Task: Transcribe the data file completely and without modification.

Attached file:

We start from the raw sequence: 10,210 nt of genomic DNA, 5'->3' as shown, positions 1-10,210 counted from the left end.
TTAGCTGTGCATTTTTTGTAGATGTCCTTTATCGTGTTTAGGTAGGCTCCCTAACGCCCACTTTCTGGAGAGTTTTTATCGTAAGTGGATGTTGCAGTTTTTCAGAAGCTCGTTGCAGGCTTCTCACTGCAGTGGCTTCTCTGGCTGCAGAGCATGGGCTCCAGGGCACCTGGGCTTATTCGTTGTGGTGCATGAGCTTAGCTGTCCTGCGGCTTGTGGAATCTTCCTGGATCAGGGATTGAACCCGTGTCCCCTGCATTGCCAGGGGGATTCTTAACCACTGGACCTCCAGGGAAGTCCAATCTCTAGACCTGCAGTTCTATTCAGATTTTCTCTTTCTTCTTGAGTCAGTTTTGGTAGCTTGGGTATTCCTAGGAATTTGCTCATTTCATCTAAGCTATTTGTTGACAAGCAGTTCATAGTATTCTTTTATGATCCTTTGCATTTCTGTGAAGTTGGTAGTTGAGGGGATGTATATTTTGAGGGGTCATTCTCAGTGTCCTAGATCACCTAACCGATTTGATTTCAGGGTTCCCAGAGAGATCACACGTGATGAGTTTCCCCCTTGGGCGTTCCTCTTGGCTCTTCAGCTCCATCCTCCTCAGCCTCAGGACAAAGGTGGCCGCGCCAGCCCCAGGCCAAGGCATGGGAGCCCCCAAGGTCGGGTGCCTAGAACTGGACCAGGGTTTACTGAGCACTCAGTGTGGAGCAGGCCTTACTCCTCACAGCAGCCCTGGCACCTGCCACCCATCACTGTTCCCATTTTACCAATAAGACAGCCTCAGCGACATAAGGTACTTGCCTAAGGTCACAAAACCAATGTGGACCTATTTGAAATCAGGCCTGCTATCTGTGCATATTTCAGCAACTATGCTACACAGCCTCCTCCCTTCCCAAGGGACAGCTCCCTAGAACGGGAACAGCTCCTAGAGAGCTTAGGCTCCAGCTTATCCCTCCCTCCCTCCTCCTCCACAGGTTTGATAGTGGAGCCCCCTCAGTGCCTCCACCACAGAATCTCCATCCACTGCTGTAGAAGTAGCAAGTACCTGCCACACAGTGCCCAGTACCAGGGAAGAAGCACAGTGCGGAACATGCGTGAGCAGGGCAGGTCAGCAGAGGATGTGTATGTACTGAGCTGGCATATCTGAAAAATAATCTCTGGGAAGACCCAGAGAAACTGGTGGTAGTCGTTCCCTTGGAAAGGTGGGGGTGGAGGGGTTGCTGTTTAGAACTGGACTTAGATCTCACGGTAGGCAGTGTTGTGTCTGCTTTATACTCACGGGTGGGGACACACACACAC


We start from the raw sequence: 10,210 nt of genomic DNA, 5'->3' as shown, positions 1-10,210 counted from the left end.
TTAGCTGTGCATTTTTTGTAGATGTCCTTTATCGTGTTTAGGTAGGCTCCCTAACGCCCACTTTCTGGAGAGTTTTTATCGTAAGTGGATGTTGCAGTTTTTCAGAAGCTCGTTGCAGGCTTCTCACTGCAGTGGCTTCTCTGGCTGCAGAGCATGGGCTCCAGGGCACCTGGGCTTATTCGTTGTGGTGCATGAGCTTAGCTGTCCTGCGGCTTGTGGAATCTTCCTGGATCAGGGATTGAACCCGTGTCCCCTGCATTGCCAGGGGGATTCTTAACCACTGGACCTCCAGGGAAGTCCAATCTCTAGACCTGCAGTTCTATTCAGATTTTCTCTTTCTTCTTGAGTCAGTTTTGGTAGCTTGGGTATTCCTAGGAATTTGCTCATTTCATCTAAGCTATTTGTTGACAAGCAGTTCATAGTATTCTTTTATGATCCTTTGCATTTCTGTGAAGTTGGTAGTTGAGGGGATGTATATTTTGAGGGGTCATTCTCAGTGTCCTAGATCACCTAACCGATTTGATTTCAGGGTTCCCAGAGAGATCACACGTGATGAGTTTCCCCCTTGGGCGTTCCTCTTGGCTCTTCAGCTCCATCCTCCTCAGCCTCAGGACAAAGGTGGCCGCGCCAGCCCCAGGCCAAGGCATGGGAGCCCCCAAGGTCGGGTGCCTAGAACTGGACCAGGGTTTACTGAGCACTCAGTGTGGAGCAGGCCTTACTCCTCACAGCAGCCCTGGCACCTGCCACCCATCACTGTTCCCATTTTACCAATAAGACAGCCTCAGCGACATAAGGTACTTGCCTAAGGTCACAAAACCAATGTGGACCTATTTGAAATCAGGCCTGCTATCTGTGCATATTTCAGCAACTATGCTACACAGCCTCCTCCCTTCCCAAGGGACAGCTCCCTAGAACGGGAACAGCTCCTAGAGAGCTTAGGCTCCAGCTTATCCCTCCCTCCCTCCTCCTCCACAGGTTTGATAGTGGAGCCCCCTCAGTGCCTCCACCACAGAATCTCCATCCACTGCTGTAGAAGTAGCAAGTACCTGCCACACAGTGCCCAGTACCAGGGAAGAAGCACAGTGCGGAACATGCGTGAGCAGGGCAGGTCAGCAGAGGATGTGTATGTACTGAGCTGGCATATCTGAAAAATAATCTCTGGGAAGACCCAGAGAAACTGGTGGTAGTCGTTCCCTTGGAAAGGTGGGGGTGGAGGGGTTGCTGTTTAGAACTGGACTTAGATCTCACGGTAGGCAGTGTTGTGTCTGCTTTATACTCACGGGTGGGGACACACACACAC